taught him was how to shoe horses.

It's well and good to hear Buck and others tell his story, but the film
wouldn't come to much if you didn't feel the connection between his present and
past in every frame. Heartbreaking historical footage of horses being whipped
and broken gives way to Buck and the thin little flags he flutters hypnotically
in front of them, pausing between motions for the animals to settle themselves.

You could listen to him for hours. People do, as he sits atop a saddle and
talks through an attached microphone, the way one might about wayward children.

(Soundbite of movie, “Buck”)

Mr. BUCK BRANNAMAN (Horse Trainer): That’s the thing, with a horse you can't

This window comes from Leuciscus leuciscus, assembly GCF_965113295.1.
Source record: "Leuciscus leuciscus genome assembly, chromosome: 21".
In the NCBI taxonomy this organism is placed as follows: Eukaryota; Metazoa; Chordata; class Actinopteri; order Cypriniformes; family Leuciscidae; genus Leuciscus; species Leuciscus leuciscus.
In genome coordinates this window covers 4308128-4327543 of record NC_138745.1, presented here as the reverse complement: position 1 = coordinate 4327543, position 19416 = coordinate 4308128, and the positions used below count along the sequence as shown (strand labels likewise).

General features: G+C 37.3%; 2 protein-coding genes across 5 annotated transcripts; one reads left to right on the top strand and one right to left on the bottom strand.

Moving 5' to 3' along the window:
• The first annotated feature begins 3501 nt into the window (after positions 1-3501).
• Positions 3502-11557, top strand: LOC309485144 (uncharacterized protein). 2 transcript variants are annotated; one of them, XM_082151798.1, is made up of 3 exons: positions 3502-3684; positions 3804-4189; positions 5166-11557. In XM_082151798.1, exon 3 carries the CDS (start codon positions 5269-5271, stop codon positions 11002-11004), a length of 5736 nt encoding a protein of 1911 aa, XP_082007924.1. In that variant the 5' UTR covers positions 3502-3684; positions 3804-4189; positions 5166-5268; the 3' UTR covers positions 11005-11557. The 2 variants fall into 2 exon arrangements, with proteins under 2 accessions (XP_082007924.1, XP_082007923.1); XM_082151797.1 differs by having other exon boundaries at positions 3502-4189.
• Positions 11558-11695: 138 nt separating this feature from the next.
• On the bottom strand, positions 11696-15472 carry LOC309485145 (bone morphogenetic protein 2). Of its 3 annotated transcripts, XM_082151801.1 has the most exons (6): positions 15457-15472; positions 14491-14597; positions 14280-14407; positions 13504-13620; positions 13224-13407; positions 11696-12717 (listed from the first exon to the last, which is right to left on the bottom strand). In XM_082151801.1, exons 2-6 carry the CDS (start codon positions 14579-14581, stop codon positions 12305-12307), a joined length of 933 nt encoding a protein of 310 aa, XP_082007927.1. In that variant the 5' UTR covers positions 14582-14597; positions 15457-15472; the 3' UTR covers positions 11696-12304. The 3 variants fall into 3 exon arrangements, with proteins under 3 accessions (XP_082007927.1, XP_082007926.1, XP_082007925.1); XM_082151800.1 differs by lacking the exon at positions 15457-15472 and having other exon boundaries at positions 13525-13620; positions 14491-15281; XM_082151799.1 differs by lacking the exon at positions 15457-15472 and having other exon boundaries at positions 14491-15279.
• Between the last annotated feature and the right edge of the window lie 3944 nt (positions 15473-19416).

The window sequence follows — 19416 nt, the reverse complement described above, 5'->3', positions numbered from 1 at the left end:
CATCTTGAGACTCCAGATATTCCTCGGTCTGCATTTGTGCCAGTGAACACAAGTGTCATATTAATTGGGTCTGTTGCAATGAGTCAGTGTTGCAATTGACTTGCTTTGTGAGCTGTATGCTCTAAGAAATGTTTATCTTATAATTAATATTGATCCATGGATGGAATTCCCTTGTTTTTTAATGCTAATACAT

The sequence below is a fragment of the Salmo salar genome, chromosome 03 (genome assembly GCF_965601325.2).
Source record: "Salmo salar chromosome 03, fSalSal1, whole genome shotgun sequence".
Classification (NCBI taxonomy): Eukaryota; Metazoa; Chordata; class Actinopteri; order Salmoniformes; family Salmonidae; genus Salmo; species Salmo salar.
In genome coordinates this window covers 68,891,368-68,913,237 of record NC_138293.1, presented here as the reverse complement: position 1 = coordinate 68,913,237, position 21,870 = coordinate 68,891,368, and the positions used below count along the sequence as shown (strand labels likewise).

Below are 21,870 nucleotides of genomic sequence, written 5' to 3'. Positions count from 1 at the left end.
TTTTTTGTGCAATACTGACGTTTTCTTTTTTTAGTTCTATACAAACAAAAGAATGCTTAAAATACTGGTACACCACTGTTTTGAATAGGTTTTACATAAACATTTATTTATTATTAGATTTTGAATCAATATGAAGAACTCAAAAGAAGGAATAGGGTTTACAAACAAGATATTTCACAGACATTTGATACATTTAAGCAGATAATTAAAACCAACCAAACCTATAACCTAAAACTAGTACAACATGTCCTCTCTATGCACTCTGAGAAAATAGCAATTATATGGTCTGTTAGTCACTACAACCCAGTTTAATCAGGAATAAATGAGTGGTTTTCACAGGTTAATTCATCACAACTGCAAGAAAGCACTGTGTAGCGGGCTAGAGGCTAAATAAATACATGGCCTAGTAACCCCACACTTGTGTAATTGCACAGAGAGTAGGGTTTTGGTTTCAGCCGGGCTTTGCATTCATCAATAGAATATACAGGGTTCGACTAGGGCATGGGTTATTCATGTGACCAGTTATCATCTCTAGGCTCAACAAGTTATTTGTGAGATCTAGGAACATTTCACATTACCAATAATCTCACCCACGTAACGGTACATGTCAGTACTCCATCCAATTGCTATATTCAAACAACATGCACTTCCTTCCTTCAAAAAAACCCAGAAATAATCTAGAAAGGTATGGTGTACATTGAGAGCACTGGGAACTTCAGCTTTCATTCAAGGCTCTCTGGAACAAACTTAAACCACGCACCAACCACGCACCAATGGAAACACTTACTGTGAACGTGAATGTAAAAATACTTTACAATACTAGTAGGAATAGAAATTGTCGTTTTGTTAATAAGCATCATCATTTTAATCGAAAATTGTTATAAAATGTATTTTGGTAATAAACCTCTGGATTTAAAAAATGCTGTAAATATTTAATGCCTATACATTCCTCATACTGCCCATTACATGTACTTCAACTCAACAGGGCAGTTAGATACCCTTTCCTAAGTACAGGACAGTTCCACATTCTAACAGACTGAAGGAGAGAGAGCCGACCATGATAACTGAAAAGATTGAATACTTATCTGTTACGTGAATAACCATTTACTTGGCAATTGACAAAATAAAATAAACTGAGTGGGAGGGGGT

just love on them and bribe out the carrots. Bribery doesn't work with horses,
no different than trying to bribe a kid, and all it does is make a contemptuous
spoiled horse. But you don't want him afraid of you.

(Soundbite of horse hooves)

Mr. BRANNAMAN: You can be strict but you don't need to be unfair. Like I say
it's not personal. I don't feel any different about him than I do my own horse
I just stepped off. We're not mad at you. One of the biggest challenges of a
horseman is to be able to control your emotions because a person might be quick
to get all mad. There you go. That’s better. Let’s go this way. I said that

You allow a horse to make mistakes. The horse will learn from mistakes no
different than a human. But you can't get him to where he dreads making
mistakes for fear of what's going to happen after he does.

EDELSTEIN: Other than “The Black Stallion,” which captured the magic of a horse
in motion, horse movies like “Seabiscuit” and “Secretariat” tend to be choppy,